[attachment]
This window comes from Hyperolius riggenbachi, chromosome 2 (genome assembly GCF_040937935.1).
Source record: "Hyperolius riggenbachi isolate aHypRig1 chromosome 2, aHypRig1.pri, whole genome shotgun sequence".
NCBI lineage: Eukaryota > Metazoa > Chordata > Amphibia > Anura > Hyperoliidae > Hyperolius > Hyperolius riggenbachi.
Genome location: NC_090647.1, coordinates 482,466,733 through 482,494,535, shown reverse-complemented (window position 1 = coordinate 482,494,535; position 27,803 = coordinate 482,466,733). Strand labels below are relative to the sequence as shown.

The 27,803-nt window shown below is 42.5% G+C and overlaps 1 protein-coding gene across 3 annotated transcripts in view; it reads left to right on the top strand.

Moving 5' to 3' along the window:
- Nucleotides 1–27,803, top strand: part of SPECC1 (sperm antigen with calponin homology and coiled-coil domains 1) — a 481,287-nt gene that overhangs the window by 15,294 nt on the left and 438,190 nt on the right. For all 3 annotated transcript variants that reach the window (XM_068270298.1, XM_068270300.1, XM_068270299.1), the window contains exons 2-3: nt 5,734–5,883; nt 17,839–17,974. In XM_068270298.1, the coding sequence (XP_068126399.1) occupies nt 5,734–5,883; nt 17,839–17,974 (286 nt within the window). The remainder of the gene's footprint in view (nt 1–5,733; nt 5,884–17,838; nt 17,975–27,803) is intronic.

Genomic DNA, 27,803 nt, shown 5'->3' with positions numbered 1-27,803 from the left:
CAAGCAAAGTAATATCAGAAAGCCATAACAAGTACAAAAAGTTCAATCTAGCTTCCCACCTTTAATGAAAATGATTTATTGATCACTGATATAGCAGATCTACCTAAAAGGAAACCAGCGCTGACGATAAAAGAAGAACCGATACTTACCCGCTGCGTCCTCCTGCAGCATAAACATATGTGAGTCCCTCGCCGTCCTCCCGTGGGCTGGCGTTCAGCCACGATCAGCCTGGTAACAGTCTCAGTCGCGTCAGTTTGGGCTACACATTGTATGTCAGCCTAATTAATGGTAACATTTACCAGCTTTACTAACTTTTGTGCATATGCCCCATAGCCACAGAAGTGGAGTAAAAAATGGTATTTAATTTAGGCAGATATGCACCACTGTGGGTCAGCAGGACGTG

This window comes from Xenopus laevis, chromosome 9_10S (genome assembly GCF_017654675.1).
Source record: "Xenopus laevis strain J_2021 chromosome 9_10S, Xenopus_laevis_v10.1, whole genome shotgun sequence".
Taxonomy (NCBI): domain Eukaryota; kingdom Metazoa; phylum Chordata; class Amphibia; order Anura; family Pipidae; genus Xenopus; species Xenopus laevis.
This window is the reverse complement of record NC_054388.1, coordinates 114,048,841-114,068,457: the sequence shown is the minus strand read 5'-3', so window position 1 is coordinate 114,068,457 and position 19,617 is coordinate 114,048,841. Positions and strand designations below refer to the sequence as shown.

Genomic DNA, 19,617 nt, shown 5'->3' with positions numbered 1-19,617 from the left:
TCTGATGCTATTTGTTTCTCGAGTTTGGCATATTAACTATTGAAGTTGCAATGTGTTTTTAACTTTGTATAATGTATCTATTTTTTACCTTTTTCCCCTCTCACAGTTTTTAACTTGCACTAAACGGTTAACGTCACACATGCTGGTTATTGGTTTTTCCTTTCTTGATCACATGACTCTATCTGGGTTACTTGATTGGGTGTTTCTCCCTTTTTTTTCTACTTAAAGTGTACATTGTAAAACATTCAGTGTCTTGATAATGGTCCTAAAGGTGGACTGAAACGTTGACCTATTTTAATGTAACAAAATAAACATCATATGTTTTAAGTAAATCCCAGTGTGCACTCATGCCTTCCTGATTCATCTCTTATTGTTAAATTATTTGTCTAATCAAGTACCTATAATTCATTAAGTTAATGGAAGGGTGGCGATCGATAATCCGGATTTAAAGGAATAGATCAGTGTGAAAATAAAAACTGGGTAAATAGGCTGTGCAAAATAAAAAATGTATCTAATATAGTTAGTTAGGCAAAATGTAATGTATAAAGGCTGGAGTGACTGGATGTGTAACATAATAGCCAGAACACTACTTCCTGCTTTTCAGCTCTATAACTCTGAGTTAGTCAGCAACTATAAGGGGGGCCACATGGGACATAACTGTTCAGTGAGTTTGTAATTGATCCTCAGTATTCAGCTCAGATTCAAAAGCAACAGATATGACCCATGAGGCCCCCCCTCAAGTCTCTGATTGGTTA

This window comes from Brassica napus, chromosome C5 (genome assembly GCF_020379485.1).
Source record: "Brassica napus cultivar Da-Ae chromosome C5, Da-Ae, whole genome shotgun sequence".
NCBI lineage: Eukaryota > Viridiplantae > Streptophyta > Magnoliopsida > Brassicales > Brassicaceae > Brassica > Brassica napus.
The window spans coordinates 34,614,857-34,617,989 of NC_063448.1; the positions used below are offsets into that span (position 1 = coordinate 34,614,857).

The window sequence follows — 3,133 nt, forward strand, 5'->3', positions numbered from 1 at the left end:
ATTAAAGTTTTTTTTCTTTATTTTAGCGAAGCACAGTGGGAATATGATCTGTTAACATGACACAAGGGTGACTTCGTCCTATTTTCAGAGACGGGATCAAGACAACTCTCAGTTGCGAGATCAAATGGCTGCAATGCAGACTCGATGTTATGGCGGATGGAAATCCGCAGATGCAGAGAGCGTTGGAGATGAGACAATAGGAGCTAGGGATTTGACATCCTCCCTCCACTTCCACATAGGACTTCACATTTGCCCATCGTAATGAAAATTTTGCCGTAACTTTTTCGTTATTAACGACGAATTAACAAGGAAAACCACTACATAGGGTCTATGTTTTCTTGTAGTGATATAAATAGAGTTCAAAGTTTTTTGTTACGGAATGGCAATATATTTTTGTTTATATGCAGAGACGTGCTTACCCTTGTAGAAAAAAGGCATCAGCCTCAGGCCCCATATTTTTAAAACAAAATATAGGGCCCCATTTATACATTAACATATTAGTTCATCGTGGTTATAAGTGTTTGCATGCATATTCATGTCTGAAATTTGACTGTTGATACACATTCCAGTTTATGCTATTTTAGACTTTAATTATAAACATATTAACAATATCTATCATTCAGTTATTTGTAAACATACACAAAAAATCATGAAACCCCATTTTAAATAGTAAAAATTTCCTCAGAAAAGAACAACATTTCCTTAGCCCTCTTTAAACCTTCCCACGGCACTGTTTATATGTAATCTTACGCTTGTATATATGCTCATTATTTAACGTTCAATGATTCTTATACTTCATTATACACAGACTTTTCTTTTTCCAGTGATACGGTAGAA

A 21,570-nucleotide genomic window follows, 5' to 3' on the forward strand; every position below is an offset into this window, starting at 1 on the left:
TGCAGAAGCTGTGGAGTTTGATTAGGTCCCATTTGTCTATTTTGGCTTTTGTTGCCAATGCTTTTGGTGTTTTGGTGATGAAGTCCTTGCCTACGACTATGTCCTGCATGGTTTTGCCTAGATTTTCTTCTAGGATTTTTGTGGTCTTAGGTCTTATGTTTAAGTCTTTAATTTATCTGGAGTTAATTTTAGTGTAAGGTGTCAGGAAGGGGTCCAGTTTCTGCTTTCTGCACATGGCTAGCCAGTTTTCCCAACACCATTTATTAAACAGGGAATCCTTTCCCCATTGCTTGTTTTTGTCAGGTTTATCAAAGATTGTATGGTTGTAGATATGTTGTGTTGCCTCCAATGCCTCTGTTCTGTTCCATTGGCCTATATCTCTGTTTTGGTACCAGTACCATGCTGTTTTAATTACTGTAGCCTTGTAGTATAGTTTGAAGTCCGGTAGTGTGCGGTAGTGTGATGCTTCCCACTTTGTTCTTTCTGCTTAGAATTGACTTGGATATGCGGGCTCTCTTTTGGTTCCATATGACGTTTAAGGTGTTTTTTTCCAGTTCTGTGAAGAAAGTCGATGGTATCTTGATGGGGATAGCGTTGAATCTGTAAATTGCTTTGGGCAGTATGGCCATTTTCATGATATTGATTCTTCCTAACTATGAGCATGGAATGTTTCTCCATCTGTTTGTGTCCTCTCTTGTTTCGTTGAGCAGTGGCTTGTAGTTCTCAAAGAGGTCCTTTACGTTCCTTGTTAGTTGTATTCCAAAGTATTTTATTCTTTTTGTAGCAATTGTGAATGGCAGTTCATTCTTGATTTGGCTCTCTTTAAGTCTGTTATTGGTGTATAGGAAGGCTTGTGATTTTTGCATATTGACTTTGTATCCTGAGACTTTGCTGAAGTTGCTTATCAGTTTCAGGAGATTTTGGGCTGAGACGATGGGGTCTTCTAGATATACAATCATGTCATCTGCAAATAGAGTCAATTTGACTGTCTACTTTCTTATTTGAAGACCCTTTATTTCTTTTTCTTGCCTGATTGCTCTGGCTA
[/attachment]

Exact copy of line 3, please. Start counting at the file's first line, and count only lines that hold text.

NCBI lineage: Eukaryota > Metazoa > Chordata > Amphibia > Anura > Hyperoliidae > Hyperolius > Hyperolius riggenbachi.